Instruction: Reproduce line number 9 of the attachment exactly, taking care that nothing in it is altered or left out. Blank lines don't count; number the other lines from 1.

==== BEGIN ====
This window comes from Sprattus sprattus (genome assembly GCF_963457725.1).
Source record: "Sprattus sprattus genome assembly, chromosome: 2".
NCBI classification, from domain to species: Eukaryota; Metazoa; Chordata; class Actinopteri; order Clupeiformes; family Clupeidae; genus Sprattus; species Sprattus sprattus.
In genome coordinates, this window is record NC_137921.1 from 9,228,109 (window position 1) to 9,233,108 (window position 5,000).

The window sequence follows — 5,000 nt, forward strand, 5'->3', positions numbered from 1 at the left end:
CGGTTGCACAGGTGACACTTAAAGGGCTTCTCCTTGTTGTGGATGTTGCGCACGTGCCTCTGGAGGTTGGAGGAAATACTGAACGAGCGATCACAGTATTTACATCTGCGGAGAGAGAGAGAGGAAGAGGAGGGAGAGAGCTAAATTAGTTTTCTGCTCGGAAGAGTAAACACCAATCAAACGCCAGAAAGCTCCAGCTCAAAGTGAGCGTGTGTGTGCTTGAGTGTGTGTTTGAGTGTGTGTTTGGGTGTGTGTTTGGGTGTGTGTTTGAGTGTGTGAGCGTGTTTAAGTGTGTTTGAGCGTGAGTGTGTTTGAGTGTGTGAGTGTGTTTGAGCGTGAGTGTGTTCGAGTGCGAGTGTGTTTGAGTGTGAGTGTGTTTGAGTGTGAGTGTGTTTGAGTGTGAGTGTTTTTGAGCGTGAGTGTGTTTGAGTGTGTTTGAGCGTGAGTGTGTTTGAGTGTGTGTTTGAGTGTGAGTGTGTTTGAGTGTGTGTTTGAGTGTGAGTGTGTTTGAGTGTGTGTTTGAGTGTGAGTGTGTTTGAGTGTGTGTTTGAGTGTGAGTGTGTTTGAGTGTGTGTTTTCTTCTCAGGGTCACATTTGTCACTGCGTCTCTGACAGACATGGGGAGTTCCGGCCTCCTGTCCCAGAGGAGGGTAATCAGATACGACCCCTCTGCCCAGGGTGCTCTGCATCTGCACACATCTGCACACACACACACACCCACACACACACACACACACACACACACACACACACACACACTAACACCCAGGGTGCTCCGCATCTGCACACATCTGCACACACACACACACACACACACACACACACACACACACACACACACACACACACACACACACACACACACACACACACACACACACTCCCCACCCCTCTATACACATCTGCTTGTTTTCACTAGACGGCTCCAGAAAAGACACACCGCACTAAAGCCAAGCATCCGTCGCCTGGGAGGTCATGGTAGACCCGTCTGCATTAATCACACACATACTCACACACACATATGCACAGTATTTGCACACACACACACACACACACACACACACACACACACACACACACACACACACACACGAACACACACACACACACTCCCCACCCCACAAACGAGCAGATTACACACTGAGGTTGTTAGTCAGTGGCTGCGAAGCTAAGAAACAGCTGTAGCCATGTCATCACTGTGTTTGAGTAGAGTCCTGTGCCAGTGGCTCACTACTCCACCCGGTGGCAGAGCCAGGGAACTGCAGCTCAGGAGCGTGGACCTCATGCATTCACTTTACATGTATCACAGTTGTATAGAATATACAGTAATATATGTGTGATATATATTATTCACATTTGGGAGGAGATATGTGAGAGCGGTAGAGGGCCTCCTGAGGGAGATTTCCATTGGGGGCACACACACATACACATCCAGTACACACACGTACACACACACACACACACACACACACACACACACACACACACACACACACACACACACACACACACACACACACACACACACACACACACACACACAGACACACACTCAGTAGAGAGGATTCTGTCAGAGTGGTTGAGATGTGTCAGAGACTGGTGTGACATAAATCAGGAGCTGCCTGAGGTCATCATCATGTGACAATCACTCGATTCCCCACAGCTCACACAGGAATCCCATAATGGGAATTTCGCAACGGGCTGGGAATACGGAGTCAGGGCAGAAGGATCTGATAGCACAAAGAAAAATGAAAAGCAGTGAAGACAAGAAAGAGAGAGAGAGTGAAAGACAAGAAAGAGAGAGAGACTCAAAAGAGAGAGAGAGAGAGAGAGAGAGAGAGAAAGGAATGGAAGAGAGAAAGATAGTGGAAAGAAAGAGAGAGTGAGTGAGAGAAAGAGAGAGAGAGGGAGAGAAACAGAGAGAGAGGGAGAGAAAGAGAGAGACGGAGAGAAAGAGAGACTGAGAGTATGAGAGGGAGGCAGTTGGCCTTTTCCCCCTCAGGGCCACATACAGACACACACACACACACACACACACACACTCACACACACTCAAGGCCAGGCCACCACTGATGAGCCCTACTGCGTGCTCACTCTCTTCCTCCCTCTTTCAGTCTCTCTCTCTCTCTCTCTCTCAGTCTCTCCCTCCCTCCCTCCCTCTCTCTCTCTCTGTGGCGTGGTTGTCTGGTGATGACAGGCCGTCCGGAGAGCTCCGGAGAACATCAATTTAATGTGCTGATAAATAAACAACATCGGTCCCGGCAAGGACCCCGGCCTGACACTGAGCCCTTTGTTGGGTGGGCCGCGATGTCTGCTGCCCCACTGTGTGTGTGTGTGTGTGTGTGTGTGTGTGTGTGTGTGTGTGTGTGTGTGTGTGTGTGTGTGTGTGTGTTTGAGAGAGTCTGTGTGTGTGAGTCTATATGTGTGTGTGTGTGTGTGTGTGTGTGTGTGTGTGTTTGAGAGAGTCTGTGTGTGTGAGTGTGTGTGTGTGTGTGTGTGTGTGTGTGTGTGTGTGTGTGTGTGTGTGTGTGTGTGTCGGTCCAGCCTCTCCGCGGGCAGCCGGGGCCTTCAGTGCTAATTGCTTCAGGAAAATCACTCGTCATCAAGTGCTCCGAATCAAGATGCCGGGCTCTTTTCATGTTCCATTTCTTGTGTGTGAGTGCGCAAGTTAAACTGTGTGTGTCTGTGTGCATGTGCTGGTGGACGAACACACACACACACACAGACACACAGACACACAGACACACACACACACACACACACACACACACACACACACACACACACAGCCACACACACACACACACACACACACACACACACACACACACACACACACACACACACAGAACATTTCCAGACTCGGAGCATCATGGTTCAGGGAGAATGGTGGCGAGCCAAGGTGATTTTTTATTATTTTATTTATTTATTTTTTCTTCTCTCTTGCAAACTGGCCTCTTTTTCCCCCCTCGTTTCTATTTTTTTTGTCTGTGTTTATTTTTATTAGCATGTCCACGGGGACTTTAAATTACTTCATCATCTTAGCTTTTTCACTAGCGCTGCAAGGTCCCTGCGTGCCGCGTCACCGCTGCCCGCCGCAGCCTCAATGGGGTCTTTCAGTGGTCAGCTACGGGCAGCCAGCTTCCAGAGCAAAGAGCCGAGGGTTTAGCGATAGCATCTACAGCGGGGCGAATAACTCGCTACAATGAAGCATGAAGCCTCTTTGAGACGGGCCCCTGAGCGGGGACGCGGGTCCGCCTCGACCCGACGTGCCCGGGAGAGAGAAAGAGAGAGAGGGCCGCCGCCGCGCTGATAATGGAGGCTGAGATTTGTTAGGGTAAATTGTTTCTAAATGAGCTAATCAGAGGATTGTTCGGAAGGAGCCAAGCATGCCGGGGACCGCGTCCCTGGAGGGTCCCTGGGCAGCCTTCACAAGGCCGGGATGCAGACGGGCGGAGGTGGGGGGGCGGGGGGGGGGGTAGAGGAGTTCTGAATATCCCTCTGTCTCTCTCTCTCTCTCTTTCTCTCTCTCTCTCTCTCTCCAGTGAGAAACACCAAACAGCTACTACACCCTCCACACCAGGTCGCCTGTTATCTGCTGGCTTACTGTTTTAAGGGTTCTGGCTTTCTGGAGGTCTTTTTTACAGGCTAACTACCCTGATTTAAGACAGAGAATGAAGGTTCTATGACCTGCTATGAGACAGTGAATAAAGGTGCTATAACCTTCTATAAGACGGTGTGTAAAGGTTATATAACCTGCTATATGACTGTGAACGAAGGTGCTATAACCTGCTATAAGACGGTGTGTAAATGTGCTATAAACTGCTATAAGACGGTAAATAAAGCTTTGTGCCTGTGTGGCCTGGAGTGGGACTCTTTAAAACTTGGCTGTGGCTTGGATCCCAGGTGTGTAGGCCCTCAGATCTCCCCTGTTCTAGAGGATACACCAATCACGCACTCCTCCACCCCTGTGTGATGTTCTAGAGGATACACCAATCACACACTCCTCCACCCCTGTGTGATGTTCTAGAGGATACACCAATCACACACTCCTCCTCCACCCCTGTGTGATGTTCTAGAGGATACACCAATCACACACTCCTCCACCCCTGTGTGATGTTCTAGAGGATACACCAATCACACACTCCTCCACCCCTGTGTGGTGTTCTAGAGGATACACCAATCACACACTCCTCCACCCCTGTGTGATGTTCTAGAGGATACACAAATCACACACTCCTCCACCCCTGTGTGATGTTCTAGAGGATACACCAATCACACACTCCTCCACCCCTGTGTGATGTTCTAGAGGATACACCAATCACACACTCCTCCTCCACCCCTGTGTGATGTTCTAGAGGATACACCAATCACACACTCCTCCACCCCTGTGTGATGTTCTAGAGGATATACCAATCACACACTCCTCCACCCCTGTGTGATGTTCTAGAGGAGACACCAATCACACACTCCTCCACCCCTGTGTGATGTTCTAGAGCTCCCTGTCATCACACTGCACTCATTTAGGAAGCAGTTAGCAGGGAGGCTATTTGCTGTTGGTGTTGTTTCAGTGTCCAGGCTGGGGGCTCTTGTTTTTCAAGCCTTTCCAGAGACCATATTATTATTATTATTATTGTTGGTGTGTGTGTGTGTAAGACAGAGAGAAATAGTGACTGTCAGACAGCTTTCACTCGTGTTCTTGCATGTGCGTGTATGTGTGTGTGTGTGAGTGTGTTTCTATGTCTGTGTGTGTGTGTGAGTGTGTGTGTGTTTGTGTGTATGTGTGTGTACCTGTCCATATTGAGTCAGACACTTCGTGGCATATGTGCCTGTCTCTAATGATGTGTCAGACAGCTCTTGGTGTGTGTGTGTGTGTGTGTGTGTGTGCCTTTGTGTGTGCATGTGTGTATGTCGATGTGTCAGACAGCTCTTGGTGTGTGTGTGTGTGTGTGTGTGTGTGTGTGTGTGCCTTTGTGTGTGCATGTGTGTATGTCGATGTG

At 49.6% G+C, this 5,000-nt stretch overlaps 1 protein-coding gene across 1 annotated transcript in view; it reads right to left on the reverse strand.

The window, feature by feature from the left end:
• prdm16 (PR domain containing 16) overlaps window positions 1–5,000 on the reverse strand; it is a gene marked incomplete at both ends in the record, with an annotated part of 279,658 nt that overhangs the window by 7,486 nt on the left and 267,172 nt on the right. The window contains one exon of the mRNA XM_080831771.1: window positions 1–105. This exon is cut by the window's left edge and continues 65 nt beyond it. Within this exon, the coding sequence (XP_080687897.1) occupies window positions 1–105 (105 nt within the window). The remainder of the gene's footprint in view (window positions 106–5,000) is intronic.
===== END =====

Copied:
• prdm16 (PR domain containing 16) overlaps window positions 1–5,000 on the reverse strand; it is a gene marked incomplete at both ends in the record, with an annotated part of 279,658 nt that overhangs the window by 7,486 nt on the left and 267,172 nt on the right. The window contains one exon of the mRNA XM_080831771.1: window positions 1–105. This exon is cut by the window's left edge and continues 65 nt beyond it. Within this exon, the coding sequence (XP_080687897.1) occupies window positions 1–105 (105 nt within the window). The remainder of the gene's footprint in view (window positions 106–5,000) is intronic.